Northern Ohio Illustrators Society: They Draw and Cook

Illustration is popular again. After a decline in favor of photography in the 1980s and ‘90s, illustrations appear everywhere — in books and magazines, TV commercials, video games, food packaging and more. Computers make it easy to share art and information, and the Internet makes it easy to find an artist for hire.

But artists don’t find work in the ways they used to, when advertising agencies had them on staff. The new era requires innovation, savvy and flexibility. “Making a career of it – that’s not going to happen on its own,” says longtime illustrator Salli S. Swindell.

Swindell knows how to do it. She and her brother, Nate Padavick, are Studio SSS, creators of greeting cards, lettering, illustrated maps and editorial illustration. They’re also the accidental founders of, a wildly popular community-based website featuring illustrated recipes from all over the world.


Started on a lark five years ago, They Draw & Cook today has an archive of 5,500 recipes done by 2,000 illustrators (from doodlers to pros), a Facebook following of 260,000, and a nice little sack of stories about dream projects that have sprung up for the founders and some of the TDAC contributors. A sister site, They Draw & Travel, features illustrated maps – Padavick’s specialty.

Swindell, who lives in Hudson, will speak in February at the Northern Ohio Illustrators Society at the Cleveland Institute of Art. (Padavick lives in Somerville, Mass.)

TDAC works like this: Cook/illustrators create an illustrated recipe to prescribed dimensions; submit it; then watch it get posted. If this sounds like the much-criticized “We can’t pay you, but you’ll get lots of exposure” gambit, it helps to know that the project was begun — and continues — in the spirit of fun.

Swindell, a graduate of Columbus College of Art and Design, and Padavick, who worked in finance before following Swindell’s art lead, were with the rest of the family on vacation when Swindell started drawing the figs Padavick was using in his fettucine recipe.

The two hatched an idea to create a small self-published book of illustrated recipes, drawn by them and their artist friends. When Nate got tired of waiting for the final recipe, he started a blog instead and posted the art.

They Draw & Cook was born, quickly discovered by other artists who wanted to participate for the fun of it, and took off fast. (The first dilemma: Could they – should they? – post a recipe for M&M Casserole? Sure, they decided. Why not?)

Soon The Food Network was calling to see if TDAC would launch a sponsored recipe contest. In 2011, lifestyle publisher Weldon Owen released the first compendium of TDAC recipes. Swindell and Padavick also have gone on to publish smaller books dedicated to single artists, who earn 50 percent of sales.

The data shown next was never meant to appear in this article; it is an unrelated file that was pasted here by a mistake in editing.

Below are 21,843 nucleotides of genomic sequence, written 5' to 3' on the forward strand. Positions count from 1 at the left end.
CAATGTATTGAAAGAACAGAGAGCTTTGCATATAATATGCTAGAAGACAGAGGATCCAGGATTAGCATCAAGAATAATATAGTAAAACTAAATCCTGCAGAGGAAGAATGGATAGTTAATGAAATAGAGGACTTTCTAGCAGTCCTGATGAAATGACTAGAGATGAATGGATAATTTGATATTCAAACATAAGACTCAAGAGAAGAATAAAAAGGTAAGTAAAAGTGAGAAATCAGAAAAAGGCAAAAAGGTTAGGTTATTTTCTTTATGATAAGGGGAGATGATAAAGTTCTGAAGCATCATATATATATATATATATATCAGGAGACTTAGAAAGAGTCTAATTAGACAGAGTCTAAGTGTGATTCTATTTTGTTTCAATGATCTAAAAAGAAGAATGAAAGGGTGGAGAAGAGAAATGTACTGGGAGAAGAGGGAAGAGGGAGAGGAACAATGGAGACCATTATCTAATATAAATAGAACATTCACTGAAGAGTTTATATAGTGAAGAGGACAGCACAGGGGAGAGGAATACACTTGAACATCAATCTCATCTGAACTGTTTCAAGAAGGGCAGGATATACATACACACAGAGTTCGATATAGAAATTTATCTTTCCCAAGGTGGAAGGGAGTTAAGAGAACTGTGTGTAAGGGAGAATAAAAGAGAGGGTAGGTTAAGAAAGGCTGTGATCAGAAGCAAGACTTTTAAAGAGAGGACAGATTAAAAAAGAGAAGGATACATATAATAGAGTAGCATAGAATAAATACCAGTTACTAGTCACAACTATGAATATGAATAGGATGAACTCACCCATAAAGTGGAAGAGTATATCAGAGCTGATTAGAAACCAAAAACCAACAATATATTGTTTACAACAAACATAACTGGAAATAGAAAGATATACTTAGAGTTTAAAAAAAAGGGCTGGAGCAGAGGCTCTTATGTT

Padavick and Swindell call this community contribution model “the creative playground.” Websites such as theirs offer a hint of structure for artists who need motivation or want to take a break from paid assignments. At the very least, they say, artists get the satisfaction of being part of the online community and working their art practice.  Ideas for new projects get born.

Occasionally, other things happen, too. Artist James Gulliver Hancock played around with a brand new rendering style for the kimchee recipe he drew for TDAC. He further developed the style, which helped him secure a deal for the book that became “All the Buildings In New York (That I’ve Drawn So Far).”

TDAC’s success – and the work it has generated for some of its illustrators – are a testament to the power of good will and generosity.  From the start, Swindell and Padavick adopted a come-one-come-all attitude, posting democratically and cheering on the participating artists through social media.

Swindell credits her brother for determination and a will to solve technical challenges. “He’s very resourceful,” she says. “There’s no big roadblock for him. He perseveres through the things that just shut me down.”

“Salli is a connector and a community builder,” Nate says. “She takes a genuine interest in the work and lives of so many artists who participate in our online communities. She reads their blogs, befriends them on Facebook, follows them on Instagram, converses with them via email and often refers them to clients. She has an abundance of positive energy and passion.”

NORTHERN OHIO ILLUSTRATORS SOCIETY: THEY DRAW & COOK — A CREATIVE PLAYGROUND with SALLI S. SWINDELL 7 pm Feb. 16, 2016  at the Cleveland Institute of Art, 11610 Euclid Ave, Cleveland

Northern Ohio Illustrators Society